Timothy Gershon, MD, PhD Continues to Seek Strategy for Starving Brain Tumors - Read More…

Brotherly Love, No Matter What

Brotherly Love, No Matter What

UNC undergraduate Austin Ludwig works at the Carolina Institute for Developmental Disabilities to play a role in autism research he hopes will help millions of people, perhaps even his younger brother.

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Researchers Find Molecular Trigger for Brain Inflammation

Researchers Find Molecular Trigger for Brain Inflammation

UNC School of Medicine research findings could lead to new drug targets for treating multiple sclerosis and other neurodegenerative diseases, including Alzheimer’s disease.

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UNC Neurocience Labs Awarded Emerging Challenges in Biomedical Research Grants

UNC Neurocience Labs Awarded Emerging Challenges in Biomedical Research Grants

The UNC School of Medicine and NC TraCS announced that three labs were selected for $50,000 pilot grants to further Alzheimer’s Disease research being conducted at UNC.

UNC Neurocience Labs Awarded Emerging Challenges in Biomedical Research Grants - Read More…

UNC researchers link orphan receptor to opioid-induced itching

UNC researchers link orphan receptor to opioid-induced itching

With a more accurate understanding of the characteristics and function of the receptor MRGRPX2, University of North Carolina School of Medicine researchers were also able to create chemical probe that will allow them study the receptor more precisely.

UNC researchers link orphan receptor to opioid-induced itching - Read More…

WUNC Interviews Piven on Innovative Autism Research

WUNC Interviews Piven on Innovative Autism Research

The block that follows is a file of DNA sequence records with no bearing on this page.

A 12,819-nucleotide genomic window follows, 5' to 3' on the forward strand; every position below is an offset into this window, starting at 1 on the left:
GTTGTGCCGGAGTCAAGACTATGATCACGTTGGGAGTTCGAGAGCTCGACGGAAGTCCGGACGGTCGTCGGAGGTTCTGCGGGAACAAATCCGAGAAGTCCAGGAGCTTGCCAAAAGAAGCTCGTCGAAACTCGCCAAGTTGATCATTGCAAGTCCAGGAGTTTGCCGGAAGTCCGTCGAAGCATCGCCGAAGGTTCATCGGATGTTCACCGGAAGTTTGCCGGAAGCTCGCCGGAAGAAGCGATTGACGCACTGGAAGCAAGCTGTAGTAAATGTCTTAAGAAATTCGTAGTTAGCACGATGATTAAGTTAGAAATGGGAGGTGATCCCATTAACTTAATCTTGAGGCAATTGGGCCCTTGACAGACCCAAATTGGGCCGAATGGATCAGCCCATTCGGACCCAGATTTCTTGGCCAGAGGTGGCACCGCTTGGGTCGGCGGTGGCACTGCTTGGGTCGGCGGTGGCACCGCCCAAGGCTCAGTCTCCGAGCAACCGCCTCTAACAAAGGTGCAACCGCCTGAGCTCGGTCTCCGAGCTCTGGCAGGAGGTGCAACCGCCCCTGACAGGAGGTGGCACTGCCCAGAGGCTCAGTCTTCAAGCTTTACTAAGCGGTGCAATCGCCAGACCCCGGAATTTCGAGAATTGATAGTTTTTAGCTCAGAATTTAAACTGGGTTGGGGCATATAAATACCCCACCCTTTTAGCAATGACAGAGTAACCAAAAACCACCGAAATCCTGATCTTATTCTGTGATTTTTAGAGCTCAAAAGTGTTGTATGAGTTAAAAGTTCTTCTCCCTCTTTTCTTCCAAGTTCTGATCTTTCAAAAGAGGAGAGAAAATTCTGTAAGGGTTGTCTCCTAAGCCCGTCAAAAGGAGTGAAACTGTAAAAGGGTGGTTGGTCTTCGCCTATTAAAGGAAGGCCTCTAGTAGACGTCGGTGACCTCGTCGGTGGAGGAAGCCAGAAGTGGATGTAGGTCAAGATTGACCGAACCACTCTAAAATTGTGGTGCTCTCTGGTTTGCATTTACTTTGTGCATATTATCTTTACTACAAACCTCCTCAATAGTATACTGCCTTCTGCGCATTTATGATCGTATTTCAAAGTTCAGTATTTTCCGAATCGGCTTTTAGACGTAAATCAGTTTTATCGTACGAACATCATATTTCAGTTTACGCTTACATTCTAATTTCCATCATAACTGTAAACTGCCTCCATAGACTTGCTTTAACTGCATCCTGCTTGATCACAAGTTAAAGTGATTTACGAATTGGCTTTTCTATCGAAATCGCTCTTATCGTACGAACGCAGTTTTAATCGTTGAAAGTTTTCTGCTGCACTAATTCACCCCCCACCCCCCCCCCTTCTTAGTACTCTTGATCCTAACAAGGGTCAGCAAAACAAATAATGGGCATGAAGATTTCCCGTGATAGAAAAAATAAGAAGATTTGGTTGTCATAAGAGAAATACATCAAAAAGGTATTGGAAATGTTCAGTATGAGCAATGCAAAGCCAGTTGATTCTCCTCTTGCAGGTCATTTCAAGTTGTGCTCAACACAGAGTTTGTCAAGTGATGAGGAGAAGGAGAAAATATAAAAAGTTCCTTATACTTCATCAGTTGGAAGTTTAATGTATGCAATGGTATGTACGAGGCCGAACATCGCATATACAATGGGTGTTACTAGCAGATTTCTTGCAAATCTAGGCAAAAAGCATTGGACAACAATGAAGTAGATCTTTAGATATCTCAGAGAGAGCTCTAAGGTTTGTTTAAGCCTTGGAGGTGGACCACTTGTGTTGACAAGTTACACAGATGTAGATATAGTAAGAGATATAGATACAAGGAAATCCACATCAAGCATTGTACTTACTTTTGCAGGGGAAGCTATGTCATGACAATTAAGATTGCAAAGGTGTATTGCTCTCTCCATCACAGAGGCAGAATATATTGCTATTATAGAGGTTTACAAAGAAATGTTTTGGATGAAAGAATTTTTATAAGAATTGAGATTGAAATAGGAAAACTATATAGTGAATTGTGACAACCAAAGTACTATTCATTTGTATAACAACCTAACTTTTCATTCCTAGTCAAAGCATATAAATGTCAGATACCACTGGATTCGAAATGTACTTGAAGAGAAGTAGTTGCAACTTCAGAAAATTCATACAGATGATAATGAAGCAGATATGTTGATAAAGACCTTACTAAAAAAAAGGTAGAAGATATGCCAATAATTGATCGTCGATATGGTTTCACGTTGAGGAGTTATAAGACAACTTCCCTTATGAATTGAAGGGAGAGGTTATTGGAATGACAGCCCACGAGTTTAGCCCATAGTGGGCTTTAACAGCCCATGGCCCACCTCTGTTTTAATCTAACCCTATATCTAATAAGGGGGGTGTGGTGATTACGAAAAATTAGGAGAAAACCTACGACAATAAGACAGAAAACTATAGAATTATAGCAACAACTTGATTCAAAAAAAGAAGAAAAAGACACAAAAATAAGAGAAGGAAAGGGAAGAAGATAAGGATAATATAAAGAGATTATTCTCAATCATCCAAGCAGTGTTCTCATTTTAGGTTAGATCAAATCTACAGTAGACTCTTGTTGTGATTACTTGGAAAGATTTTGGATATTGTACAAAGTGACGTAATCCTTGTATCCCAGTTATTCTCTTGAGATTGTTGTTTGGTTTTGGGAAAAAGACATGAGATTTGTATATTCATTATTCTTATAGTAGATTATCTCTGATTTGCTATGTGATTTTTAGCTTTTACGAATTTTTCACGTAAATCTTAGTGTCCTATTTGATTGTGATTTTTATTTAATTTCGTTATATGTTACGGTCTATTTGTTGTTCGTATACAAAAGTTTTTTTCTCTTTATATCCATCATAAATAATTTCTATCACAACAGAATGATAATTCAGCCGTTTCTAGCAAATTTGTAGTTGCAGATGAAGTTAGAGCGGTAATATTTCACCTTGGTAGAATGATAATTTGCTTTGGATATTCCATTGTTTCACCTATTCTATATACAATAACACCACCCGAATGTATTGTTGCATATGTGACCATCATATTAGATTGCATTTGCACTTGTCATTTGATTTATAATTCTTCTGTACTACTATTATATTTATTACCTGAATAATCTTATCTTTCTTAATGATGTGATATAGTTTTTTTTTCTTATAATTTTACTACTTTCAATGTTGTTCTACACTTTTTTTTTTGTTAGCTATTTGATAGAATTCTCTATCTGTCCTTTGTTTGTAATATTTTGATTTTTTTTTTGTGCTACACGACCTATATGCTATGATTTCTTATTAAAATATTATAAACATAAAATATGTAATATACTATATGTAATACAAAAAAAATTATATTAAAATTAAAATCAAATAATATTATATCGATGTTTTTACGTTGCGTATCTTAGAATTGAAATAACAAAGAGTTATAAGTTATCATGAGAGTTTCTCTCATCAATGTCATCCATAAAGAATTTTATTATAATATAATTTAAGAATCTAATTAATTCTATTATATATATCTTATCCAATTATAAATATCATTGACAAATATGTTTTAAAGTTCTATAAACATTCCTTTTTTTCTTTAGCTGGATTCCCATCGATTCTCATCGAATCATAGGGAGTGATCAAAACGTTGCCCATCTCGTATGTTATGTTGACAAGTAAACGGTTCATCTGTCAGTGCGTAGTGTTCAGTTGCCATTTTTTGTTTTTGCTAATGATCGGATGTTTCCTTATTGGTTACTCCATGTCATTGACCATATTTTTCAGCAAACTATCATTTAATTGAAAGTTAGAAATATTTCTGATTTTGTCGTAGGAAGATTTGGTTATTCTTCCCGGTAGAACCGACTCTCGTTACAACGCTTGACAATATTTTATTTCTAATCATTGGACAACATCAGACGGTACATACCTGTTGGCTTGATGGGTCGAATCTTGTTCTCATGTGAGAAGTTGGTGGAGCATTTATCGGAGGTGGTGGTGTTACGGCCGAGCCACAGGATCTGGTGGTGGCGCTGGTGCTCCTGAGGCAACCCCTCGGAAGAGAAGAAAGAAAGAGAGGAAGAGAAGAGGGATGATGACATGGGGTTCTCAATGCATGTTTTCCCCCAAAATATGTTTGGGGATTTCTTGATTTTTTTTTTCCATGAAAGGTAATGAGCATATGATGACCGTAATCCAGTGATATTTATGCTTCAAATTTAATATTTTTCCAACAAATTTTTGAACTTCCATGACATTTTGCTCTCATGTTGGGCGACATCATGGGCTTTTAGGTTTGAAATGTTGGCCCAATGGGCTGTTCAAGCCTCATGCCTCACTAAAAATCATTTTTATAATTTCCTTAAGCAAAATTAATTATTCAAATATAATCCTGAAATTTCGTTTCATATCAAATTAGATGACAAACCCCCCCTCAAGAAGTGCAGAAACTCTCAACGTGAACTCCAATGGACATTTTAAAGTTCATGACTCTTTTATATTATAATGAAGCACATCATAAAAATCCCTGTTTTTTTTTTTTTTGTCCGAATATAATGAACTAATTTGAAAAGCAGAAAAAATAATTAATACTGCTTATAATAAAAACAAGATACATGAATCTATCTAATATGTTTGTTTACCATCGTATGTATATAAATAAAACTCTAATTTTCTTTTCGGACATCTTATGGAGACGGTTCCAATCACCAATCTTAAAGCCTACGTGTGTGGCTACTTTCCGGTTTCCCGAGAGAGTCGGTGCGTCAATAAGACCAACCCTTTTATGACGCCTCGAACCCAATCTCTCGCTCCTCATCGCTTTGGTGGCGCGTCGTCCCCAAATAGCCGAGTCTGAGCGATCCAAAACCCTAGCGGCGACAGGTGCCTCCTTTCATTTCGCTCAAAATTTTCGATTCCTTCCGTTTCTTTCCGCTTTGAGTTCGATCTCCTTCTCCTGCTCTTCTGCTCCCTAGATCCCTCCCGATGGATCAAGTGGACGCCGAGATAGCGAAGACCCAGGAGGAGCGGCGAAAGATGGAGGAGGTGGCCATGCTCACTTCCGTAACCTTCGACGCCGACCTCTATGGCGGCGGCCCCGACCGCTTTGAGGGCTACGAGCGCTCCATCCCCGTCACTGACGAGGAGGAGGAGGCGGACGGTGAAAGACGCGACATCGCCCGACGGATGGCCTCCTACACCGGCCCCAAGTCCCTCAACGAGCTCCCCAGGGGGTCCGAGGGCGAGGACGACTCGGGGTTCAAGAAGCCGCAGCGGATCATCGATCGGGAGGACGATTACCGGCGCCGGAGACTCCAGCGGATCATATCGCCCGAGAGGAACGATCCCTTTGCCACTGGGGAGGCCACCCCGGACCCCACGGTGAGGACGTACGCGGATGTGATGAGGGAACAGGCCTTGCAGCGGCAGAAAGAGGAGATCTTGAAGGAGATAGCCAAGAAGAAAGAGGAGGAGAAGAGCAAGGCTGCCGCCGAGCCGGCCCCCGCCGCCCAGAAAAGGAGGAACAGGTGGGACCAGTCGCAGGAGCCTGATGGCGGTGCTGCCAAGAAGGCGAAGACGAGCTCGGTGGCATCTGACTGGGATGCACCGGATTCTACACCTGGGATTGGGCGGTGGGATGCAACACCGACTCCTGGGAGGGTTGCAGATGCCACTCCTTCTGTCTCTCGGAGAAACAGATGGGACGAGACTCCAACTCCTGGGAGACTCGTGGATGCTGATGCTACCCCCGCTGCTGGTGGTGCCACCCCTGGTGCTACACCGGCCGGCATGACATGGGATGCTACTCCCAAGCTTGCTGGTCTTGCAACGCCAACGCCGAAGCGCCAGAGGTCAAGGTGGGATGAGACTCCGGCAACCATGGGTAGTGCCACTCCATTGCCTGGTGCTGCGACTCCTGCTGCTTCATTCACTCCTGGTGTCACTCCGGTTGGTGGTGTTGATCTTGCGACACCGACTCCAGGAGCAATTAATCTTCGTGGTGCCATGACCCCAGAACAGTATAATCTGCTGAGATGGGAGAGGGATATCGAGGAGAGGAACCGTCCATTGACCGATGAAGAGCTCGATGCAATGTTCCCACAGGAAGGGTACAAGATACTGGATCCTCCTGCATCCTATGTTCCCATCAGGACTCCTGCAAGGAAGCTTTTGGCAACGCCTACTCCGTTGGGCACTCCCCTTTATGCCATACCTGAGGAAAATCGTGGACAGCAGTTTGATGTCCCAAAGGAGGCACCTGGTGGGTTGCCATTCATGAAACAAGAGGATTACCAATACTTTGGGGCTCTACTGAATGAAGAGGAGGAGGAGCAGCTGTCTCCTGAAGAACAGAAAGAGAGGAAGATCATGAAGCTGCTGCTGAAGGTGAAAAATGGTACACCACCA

On March 23, 2017 Joseph Piven, MD, director of the Carolina Institute for Developmental Disabilities, gave an interview on his new study showing it is possible to use MRI scans to predict whether babies with autistic siblings will also develop autism.

WUNC Interviews Piven on Innovative Autism Research - Read More…

Garret Stuber Receives over $2 Million Dollars to Contine Upstream Neural Circuit Research

Garret Stuber Receives over $2 Million Dollars to Contine Upstream Neural Circuit Research

Congratulations to Garret Stuber, PhD, on receiving more than $2 million dollars to continue his NIH-funded research studying upstream neural circuits that interface with VTA dopamine neurons to encode rewards and predictive cues.

Garret Stuber Receives over $2 Million Dollars to Contine Upstream Neural Circuit Research - Read More…

Stuber Lab Publishes in Nature

Stuber Lab Publishes in Nature

James Otis & colleagues publish paper entitled, Prefrontal cortex output circuits guide reward seeking through divergent cue encoding, in Nature this week.

Stuber Lab Publishes in Nature - Read More…

Researchers use MRIs to Predict Which High-Risk Babies will Develop Autism as Toddlers

Researchers use MRIs to Predict Which High-Risk Babies will Develop Autism as Toddlers

This first-of-its-kind study used MRIs to image the brains of infants, and then researchers used brain measurements and a computer algorithm to accurately predict autism before symptoms set in.

Researchers use MRIs to Predict Which High-Risk Babies will Develop Autism as Toddlers - Read More…

UNC Neuroscience Center Researcher to Headline Upcoming Science Café

UNC Neuroscience Center Researcher to Headline Upcoming Science Café

Flavio Frohlich, PhD, will be the featured scientist at next week’s Science Café at the N.C. Museum of Natural Sciences in downtown Raleigh.

UNC Neuroscience Center Researcher to Headline Upcoming Science Café - Read More…